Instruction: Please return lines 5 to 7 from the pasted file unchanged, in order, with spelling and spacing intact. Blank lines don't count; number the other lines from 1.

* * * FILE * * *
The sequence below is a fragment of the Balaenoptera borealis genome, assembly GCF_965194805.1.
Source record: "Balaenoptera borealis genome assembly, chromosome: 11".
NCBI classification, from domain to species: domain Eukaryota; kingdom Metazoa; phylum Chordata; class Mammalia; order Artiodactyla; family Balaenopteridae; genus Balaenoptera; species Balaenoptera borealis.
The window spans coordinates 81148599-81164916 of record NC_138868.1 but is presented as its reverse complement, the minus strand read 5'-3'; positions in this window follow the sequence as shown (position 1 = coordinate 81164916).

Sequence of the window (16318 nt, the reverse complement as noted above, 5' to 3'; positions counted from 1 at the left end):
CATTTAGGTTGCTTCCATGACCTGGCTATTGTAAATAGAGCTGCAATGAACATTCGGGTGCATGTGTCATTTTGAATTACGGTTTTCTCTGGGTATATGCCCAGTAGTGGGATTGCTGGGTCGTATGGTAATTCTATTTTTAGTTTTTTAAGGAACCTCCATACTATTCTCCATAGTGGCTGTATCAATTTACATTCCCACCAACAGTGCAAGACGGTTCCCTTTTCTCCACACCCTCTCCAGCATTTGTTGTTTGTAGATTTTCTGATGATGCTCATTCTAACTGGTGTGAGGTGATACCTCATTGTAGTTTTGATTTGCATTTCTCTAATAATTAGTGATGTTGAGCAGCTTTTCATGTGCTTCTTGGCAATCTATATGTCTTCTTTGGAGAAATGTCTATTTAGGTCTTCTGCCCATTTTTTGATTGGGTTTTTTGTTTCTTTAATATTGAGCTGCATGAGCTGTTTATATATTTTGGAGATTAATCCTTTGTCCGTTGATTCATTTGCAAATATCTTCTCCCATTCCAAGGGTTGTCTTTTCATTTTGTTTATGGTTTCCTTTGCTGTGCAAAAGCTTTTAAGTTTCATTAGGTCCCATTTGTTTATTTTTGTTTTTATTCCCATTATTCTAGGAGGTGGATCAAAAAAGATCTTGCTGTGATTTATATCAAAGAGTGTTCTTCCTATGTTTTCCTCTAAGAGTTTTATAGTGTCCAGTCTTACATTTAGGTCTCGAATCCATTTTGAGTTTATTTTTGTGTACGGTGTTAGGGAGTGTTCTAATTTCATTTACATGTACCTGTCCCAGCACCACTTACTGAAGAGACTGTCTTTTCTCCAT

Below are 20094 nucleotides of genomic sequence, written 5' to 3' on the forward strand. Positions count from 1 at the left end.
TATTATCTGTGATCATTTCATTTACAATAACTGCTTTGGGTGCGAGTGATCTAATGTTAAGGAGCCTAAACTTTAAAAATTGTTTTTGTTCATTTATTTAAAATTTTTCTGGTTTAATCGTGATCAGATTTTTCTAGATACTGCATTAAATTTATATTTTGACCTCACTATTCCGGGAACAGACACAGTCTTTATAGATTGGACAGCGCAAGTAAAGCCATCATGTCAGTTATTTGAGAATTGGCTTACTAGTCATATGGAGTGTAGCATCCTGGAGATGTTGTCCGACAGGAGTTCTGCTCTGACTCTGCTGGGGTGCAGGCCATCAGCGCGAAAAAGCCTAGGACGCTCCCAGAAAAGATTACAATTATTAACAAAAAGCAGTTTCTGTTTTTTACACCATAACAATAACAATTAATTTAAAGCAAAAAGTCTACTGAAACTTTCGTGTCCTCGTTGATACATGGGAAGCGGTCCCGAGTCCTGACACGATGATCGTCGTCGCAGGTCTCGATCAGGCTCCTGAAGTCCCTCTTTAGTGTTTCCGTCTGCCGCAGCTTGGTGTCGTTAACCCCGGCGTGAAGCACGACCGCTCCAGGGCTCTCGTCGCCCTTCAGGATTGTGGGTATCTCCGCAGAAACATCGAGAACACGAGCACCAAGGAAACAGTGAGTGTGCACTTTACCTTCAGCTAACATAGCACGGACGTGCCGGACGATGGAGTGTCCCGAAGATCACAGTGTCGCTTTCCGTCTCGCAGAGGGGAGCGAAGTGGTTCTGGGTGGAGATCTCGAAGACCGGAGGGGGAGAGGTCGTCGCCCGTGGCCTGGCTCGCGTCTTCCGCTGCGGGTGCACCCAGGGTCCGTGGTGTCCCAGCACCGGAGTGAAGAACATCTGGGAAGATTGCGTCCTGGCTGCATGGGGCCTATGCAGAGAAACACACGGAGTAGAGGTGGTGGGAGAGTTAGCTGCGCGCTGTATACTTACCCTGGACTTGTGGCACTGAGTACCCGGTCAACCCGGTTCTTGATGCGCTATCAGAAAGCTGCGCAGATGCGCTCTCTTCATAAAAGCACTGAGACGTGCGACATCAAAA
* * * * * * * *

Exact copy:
Sequence of the window (16318 nt, the reverse complement as noted above, 5' to 3'; positions counted from 1 at the left end):
CATTTAGGTTGCTTCCATGACCTGGCTATTGTAAATAGAGCTGCAATGAACATTCGGGTGCATGTGTCATTTTGAATTACGGTTTTCTCTGGGTATATGCCCAGTAGTGGGATTGCTGGGTCGTATGGTAATTCTATTTTTAGTTTTTTAAGGAACCTCCATACTATTCTCCATAGTGGCTGTATCAATTTACATTCCCACCAACAGTGCAAGACGGTTCCCTTTTCTCCACACCCTCTCCAGCATTTGTTGTTTGTAGATTTTCTGATGATGCTCATTCTAACTGGTGTGAGGTGATACCTCATTGTAGTTTTGATTTGCATTTCTCTAATAATTAGTGATGTTGAGCAGCTTTTCATGTGCTTCTTGGCAATCTATATGTCTTCTTTGGAGAAATGTCTATTTAGGTCTTCTGCCCATTTTTTGATTGGGTTTTTTGTTTCTTTAATATTGAGCTGCATGAGCTGTTTATATATTTTGGAGATTAATCCTTTGTCCGTTGATTCATTTGCAAATATCTTCTCCCATTCCAAGGGTTGTCTTTTCATTTTGTTTATGGTTTCCTTTGCTGTGCAAAAGCTTTTAAGTTTCATTAGGTCCCATTTGTTTATTTTTGTTTTTATTCCCATTATTCTAGGAGGTGGATCAAAAAAGATCTTGCTGTGATTTATATCAAAGAGTGTTCTTCCTATGTTTTCCTCTAAGAGTTTTATAGTGTCCAGTCTTACATTTAGGTCTCGAATCCATTTTGAGTTTATTTTTGTGTACGGTGTTAGGGAGTGTTCTAATTTCATTTACATGTACCTGTCCCAGCACCACTTACTGAAGAGACTGTCTTTTCTCCAT

Below are 20094 nucleotides of genomic sequence, written 5' to 3' on the forward strand. Positions count from 1 at the left end.